I haven’t consistently written any Closer Look posts, those midweek focuses on Scripture, which have been the result of my devotional reading and personal Bible study. This is primarily because I’ve been immersed for three months studying and reading about a particular subject, which initially piqued my interest when I read Rob Bell’s Love Wins.

I’d decided to read Bell’s book, because it was highly criticized even before its release. Something I’ve learned is that I should actually read a book before I condemn it—and its author. Also, Love Wins became a bestseller, so I figured I should be familiar with it.

I write book reviews here on SWYW for two different publishers. It’s nothing special, as there are hundreds (maybe thousands) of blog reviewers for just these publishing houses. We all swap reviews for a free books.

Unapologetic about the Gospel

As it fit the topic of my current study, I chose Bobby Conway’s Hell, Rob Bell, and What Happens When People Die. Really, I hadn’t read any critiques of Bell’s book, so I thought it would at least be interesting to see how one would pick it apart carefully, rather than simply reject it as heresy. Conway is a pastor in North Carolina and the founder of an apologetics video ministry on YouTube. I’ve never personally been interested in apologetics, which is “a branch of theology concerned with the defense or proof of Christianity” (dictionary.com). Although, I pray that my life would be apologetic, that who I am—or rather, who I am becoming—would testify to the truth of God’s grace.

What I most appreciated about Conway’s book was his gentle approach to both Rob Bell and Bell’s conclusions in Love Wins. He didn’t write off the book and its author with broad swaths, saying, Ah, I hate how Bell answers a question with an endless string of further questions or That lunatic is full of s*@#!

Conway’s primary argument is that we shouldn’t water down the gospel, which he charges of Bell, simply to make it more attractive to the world.

While no Christian honestly likes the idea of hell, we don’t have the right to redefine God’s Word to make it more palatable. Christians should never seek to offend, but they must never forget that the gospel will offend. -Conway

Indeed, as Paul wrote to the Corinthians, the message of the cross, of what Jesus set out to do and did accomplish on earth, continues to be folly to those who are spiritually dying (1:18). Until the Holy Spirit enlightens people to understand spiritual things, they will resist the message of the gospel.

Concerning hell, Conway asserts that churches have hidden it away, like that crazy uncle you don’t want anyone to meet. Because the pulpit in recent decades has been silent on the subject of hell, even many Christians can’t seem to reconcile the concept of a loving God and an actual place of “eternal, conscious torment.” But the Bible doesn’t singly portray a merciful God but also one who is storing up judgment to be poured out on the wicked—and I’m not referring only to the irrefutably wicked like Hitler.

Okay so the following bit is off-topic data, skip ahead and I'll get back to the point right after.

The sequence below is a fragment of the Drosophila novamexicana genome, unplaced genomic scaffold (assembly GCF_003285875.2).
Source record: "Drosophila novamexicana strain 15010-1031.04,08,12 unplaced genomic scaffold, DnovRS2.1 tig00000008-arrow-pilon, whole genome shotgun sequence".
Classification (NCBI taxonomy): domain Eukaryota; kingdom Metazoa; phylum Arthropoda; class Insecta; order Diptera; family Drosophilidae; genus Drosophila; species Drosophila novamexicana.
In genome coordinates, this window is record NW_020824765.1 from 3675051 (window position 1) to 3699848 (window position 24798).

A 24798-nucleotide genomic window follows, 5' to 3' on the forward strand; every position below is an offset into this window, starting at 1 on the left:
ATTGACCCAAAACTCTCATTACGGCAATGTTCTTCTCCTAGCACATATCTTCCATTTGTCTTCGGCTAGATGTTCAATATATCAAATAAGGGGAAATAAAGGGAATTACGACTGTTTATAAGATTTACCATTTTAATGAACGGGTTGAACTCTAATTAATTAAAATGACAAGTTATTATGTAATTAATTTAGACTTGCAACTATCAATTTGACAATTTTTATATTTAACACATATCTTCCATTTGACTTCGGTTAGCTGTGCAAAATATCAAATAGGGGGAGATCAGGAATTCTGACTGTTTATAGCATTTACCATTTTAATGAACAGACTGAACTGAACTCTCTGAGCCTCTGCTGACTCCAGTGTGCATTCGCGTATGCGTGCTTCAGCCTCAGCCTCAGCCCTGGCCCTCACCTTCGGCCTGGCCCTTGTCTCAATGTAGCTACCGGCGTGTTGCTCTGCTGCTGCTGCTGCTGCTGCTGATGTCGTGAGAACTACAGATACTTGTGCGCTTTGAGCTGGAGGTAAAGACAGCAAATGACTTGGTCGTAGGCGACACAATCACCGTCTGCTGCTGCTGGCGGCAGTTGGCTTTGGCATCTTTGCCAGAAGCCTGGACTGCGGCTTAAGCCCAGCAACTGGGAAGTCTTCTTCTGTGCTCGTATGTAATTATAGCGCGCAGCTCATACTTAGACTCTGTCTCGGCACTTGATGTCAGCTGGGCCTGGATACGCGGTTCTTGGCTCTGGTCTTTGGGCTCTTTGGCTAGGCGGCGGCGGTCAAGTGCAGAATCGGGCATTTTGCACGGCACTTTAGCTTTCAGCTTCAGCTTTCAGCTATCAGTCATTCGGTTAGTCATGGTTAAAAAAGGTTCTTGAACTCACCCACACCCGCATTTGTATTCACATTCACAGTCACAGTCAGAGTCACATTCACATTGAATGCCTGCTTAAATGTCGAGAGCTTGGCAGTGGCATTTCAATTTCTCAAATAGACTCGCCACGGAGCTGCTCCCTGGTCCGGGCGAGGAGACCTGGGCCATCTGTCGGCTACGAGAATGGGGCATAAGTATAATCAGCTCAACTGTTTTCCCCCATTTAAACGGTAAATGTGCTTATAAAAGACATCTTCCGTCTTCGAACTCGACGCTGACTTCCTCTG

The combination of false teaching and people simply failing to read their Bible creates the perfect recipe for baking up a “tastier” Jesus for the masses. -Conway

Having the Gall to Ask

I still have, and probably will until Jesus answers them for me, questions about hell. For instance, Christians for the past two millennia have argued over the idea of whether hell’s torment will be eternally conscious. Conway asserts this idea throughout his book, yet he never states the basis for this widely accepted (and just as widely rejected) belief. I think I’m okay with not knowing and am becoming more comfortable with unanswered questions.

I’ve been working on a song for a coffee house open mic night, R.E.M.’s “Man on the Moon.” In the song, Michael Stipes drones, “Mister Charles Darwin had the gall to ask,” followed, of course, by “Yeah, yeah, yeah, yeah.” Though I don’t agree with Darwin’s theory or Rob Bell’s universalistic conclusions, I appreciate an environment where we’re encouraged to ask questions.

Churches and preachers frequently force answers to questions that on this side of eternity are unanswerable. Conclusions reached by one group of Christians can easily be argued against by another group. I’m grateful for Bell’s book because it caused me to consider a topic I hadn’t been much interested in, and it set me on a whirlwind of discovery of an even greater hope than I’d known, a hope without conjecture found in the message of the gospel.

I’ll be writing further on my study of heaven and hell. Until then, Bell’s book, for those who are open to an honest discussion, and Conway’s rebuttal of said book are both worthy reads. Thank you, Pastor Conway, for your sensitivity and compassion easily identified in your careful critique.


Disclosure of Material Connection: I received this book for free from WaterBrook Multnomah Publishing Group for this review I was not required to write a positive review. The opinions I have expressed are my own. I am disclosing this in accordance with the Federal Trade Commission’s 16 CFR, Part 255 <http://www.access.gpo.gov/nara/cfr/waisidx_03/16cfr255_03.html&gt; : “Guides Concerning the Use of Endorsements and Testimonials in Advertising.”

One thought on “Dishing Up a Tastier Jesus

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